DA Candidates Debate


Spirited exchange held

between Murray and Singas

Arguably one of the hottest races steaming toward Election Day is for the office of Nassau County District Attorney. And on Wednesday, Sept. 30, the Garden City Hotel became the front line when the Garden City Chamber of Commerce kicked off its luncheon program with appearances by both Town of Hempstead Supervisor Kate Murray and Acting District Attorney Madeline Singas making their first public appearance together in a public forum.

As has been the case with past luncheons that featured political candidates, both attendees gave opening statements detailing their future goals for the position they’re running for followed by questions devised by members of the chamber. Board member Kevin Walsh of Walsh Markus McDougal & DeBellis, LLP  served as the moderator.

Murray immediately addressed her opponent’s assertion that the district attorney’s role should be filled by someone with experience as a prosecuting attorney by touting her experience as “CEO of America’s largest township.” She felt the position called for someone whose skills were more aligned with managing than prosecuting cases, suggesting Singas’s prior bosses Queens County District Attorney Richard A. Brown and former Nassau District Attorney Kathleen Rice, didn’t prosecute cases as DA. Singas countered by going through Brown’s experience on different levels of the state and appellate courts and Rice having been a prosecutor on the state and federal level, quipping “…Kate, you are no Judge Brown, you are no Kathleen Rice.”

Murray also stressed her local Levittown roots and law enforcement credentials mentioning recent endorsements by three Nassau County police unions and several other law enforcement groups as well as being the daughter of an FBI agent. The Hempstead supervisor also pledged to stop allowing drug dealers from getting light sentences by claiming to be addicts and getting steered into Nassau County’s drug diversion court, which handles defendants with chemical dependency problems by reducing or eliminating certain criminal charges in exchange for participating in treatment and remaining drug and alcohol free.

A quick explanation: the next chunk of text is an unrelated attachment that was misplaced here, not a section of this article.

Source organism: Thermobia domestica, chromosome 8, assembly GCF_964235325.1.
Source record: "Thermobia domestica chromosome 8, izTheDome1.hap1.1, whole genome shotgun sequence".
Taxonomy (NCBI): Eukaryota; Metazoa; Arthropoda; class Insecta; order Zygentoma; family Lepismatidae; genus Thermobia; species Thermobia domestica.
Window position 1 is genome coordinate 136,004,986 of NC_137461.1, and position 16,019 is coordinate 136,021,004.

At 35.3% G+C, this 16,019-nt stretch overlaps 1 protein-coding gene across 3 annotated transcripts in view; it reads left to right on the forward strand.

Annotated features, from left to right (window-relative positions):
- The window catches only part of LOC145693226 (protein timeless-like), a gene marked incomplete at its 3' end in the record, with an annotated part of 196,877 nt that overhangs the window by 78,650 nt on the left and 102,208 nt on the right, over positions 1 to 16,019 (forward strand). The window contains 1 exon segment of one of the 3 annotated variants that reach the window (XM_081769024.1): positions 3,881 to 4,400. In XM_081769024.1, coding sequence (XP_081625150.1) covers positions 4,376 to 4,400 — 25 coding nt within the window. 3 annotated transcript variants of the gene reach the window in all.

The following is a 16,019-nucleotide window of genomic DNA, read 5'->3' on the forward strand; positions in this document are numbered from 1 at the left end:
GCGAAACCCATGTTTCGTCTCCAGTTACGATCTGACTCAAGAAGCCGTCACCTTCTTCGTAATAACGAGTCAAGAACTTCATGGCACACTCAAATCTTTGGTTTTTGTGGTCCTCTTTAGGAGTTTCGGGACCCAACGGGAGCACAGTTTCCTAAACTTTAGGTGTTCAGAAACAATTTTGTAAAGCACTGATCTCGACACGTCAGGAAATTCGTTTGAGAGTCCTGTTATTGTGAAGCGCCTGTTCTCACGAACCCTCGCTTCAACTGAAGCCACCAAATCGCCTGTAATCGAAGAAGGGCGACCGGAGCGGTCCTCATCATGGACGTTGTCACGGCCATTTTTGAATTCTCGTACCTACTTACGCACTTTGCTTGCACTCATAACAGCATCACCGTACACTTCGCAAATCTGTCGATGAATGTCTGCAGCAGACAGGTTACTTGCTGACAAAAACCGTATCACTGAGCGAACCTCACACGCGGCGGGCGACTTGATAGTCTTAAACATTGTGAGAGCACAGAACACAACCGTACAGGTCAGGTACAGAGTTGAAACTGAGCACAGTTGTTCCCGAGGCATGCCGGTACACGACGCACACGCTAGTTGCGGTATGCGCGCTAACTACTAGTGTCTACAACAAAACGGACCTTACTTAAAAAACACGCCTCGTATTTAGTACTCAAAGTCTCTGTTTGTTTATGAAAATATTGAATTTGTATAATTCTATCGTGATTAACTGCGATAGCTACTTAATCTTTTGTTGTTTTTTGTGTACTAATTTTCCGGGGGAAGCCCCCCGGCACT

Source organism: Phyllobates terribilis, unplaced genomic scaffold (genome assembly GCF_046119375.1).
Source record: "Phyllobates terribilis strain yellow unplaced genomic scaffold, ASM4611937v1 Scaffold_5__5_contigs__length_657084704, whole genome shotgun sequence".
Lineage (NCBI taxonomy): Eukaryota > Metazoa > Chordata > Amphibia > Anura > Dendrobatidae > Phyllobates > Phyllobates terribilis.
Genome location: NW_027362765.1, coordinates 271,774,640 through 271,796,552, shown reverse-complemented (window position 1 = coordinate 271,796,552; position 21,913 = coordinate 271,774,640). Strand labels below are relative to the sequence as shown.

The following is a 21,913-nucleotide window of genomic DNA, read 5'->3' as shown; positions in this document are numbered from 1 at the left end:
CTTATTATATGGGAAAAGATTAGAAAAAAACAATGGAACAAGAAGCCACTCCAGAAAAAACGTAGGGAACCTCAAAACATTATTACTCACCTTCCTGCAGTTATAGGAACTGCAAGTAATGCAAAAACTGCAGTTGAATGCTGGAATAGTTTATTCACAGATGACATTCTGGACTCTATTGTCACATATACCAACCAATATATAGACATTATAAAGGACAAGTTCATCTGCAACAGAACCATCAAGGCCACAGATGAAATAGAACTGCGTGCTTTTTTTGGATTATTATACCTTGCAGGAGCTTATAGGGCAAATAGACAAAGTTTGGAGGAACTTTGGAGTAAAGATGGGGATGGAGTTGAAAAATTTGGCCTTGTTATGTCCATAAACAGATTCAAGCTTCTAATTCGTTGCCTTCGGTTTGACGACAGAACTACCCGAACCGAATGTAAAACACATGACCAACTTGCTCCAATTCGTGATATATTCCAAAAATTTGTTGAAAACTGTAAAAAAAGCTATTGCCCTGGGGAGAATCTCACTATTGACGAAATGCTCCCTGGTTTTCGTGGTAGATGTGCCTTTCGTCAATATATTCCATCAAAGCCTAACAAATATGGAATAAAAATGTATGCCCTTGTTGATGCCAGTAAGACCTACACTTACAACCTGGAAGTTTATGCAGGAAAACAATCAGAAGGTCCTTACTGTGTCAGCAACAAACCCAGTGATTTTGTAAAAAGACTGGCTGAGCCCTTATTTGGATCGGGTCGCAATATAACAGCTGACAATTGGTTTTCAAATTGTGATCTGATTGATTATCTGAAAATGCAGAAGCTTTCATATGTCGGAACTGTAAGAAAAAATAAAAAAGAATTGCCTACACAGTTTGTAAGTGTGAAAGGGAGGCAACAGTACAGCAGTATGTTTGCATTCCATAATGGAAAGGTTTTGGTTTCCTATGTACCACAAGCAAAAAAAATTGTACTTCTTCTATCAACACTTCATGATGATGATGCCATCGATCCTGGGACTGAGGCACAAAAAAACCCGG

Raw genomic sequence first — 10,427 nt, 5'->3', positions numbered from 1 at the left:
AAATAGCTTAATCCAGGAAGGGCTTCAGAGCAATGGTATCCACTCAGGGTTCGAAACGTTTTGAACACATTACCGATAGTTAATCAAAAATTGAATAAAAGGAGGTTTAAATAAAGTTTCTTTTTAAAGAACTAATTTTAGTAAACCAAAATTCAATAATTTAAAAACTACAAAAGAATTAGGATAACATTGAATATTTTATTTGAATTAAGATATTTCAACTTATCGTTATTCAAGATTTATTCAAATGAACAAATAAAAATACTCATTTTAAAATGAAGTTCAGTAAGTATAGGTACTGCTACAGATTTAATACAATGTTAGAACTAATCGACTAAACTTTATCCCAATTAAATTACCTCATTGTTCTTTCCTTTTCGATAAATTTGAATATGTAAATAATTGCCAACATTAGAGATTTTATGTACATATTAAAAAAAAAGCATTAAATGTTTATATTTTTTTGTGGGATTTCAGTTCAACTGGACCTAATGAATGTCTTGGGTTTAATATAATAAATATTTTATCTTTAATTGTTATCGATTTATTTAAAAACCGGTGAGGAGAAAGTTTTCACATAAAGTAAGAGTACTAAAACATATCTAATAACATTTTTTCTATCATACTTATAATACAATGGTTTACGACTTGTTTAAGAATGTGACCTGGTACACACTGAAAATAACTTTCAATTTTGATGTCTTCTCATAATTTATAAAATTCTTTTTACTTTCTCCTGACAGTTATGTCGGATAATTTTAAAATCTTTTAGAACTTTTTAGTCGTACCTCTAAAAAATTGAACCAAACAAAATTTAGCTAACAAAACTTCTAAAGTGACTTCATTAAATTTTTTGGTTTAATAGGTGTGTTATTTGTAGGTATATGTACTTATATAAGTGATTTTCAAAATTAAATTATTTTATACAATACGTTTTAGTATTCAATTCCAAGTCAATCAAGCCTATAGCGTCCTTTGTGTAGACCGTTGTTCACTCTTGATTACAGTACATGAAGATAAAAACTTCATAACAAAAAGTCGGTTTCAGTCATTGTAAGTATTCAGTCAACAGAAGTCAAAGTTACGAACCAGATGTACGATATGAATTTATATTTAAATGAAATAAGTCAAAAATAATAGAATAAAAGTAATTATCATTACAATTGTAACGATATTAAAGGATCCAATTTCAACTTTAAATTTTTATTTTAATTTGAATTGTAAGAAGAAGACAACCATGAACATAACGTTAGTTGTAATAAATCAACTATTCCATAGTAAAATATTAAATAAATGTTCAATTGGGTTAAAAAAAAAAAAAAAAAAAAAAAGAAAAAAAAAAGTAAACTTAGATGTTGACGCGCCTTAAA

Singas was adamant in pushing her 24 years as a prosecutor as being a crucial component to her being an effective district attorney and contradicted Murray’s critique of the drug diversion court by explaining that “…judges set diversion, not prosecutors.”

Community policing, cybercrime and heroin abuse were addressed by both candidates, with both agreeing that treatment for addiction needed to be part of the solution towards handling this Island-wide drug problem. The atmosphere got particularly testy when the audience grumbled disapprovingly when Singas suggested that Murray received questions ahead of time, a claim Walsh was quick to disabuse.

“I see that the supervisor has her notes on broken windows in front of her,” Singas pointed out. “I don’t know if she got a preview of the questions, but I’m prepared to answer nonetheless.”

The main thrust for both candidates came through the prism with which they view what the role of being district attorney entailed. For Murray, it was about the position needing “…a lawyer who’s a leader, not a lawyer who’s never led” and Singas asking whether a crime victim would rather have standing next to them in court “…a district attorney with 24 years of experience prosecuting cases or a manager.”

The election for Nassau County District Attorney will be held on Tuesday, Nov. 3.

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